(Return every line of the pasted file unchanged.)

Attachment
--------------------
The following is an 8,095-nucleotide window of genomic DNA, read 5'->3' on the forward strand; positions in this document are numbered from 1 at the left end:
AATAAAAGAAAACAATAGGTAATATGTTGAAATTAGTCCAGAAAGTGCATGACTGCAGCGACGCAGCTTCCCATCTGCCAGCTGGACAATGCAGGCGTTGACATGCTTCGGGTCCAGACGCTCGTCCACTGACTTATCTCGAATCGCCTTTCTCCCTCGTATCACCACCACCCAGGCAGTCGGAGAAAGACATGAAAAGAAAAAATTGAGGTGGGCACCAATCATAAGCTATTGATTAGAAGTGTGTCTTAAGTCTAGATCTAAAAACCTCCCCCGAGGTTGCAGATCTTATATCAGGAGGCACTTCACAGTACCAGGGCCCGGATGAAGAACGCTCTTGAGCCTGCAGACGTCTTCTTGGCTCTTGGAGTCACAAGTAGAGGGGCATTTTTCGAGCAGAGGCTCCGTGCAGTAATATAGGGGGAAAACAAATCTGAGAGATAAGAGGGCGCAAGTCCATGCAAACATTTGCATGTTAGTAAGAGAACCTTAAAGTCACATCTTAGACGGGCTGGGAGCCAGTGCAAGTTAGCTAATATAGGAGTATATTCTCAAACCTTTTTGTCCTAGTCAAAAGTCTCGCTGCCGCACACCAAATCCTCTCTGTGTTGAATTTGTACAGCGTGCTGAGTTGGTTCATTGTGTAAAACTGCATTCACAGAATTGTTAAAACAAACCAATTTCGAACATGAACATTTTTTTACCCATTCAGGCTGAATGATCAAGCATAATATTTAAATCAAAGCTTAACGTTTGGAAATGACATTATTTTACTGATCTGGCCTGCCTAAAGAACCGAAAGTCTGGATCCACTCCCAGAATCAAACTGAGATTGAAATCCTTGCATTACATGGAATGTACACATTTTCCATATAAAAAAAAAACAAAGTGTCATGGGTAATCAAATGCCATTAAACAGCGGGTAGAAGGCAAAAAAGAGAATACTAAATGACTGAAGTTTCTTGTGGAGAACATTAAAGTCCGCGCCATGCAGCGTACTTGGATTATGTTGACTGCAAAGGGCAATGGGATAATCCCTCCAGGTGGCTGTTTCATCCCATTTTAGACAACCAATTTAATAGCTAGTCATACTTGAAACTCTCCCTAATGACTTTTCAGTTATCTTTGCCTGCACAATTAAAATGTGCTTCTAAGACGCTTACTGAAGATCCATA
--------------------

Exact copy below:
The following is an 8,095-nucleotide window of genomic DNA, read 5'->3' on the forward strand; positions in this document are numbered from 1 at the left end:
AATAAAAGAAAACAATAGGTAATATGTTGAAATTAGTCCAGAAAGTGCATGACTGCAGCGACGCAGCTTCCCATCTGCCAGCTGGACAATGCAGGCGTTGACATGCTTCGGGTCCAGACGCTCGTCCACTGACTTATCTCGAATCGCCTTTCTCCCTCGTATCACCACCACCCAGGCAGTCGGAGAAAGACATGAAAAGAAAAAATTGAGGTGGGCACCAATCATAAGCTATTGATTAGAAGTGTGTCTTAAGTCTAGATCTAAAAACCTCCCCCGAGGTTGCAGATCTTATATCAGGAGGCACTTCACAGTACCAGGGCCCGGATGAAGAACGCTCTTGAGCCTGCAGACGTCTTCTTGGCTCTTGGAGTCACAAGTAGAGGGGCATTTTTCGAGCAGAGGCTCCGTGCAGTAATATAGGGGGAAAACAAATCTGAGAGATAAGAGGGCGCAAGTCCATGCAAACATTTGCATGTTAGTAAGAGAACCTTAAAGTCACATCTTAGACGGGCTGGGAGCCAGTGCAAGTTAGCTAATATAGGAGTATATTCTCAAACCTTTTTGTCCTAGTCAAAAGTCTCGCTGCCGCACACCAAATCCTCTCTGTGTTGAATTTGTACAGCGTGCTGAGTTGGTTCATTGTGTAAAACTGCATTCACAGAATTGTTAAAACAAACCAATTTCGAACATGAACATTTTTTTACCCATTCAGGCTGAATGATCAAGCATAATATTTAAATCAAAGCTTAACGTTTGGAAATGACATTATTTTACTGATCTGGCCTGCCTAAAGAACCGAAAGTCTGGATCCACTCCCAGAATCAAACTGAGATTGAAATCCTTGCATTACATGGAATGTACACATTTTCCATATAAAAAAAAAACAAAGTGTCATGGGTAATCAAATGCCATTAAACAGCGGGTAGAAGGCAAAAAAGAGAATACTAAATGACTGAAGTTTCTTGTGGAGAACATTAAAGTCCGCGCCATGCAGCGTACTTGGATTATGTTGACTGCAAAGGGCAATGGGATAATCCCTCCAGGTGGCTGTTTCATCCCATTTTAGACAACCAATTTAATAGCTAGTCATACTTGAAACTCTCCCTAATGACTTTTCAGTTATCTTTGCCTGCACAATTAAAATGTGCTTCTAAGACGCTTACTGAAGATCCATA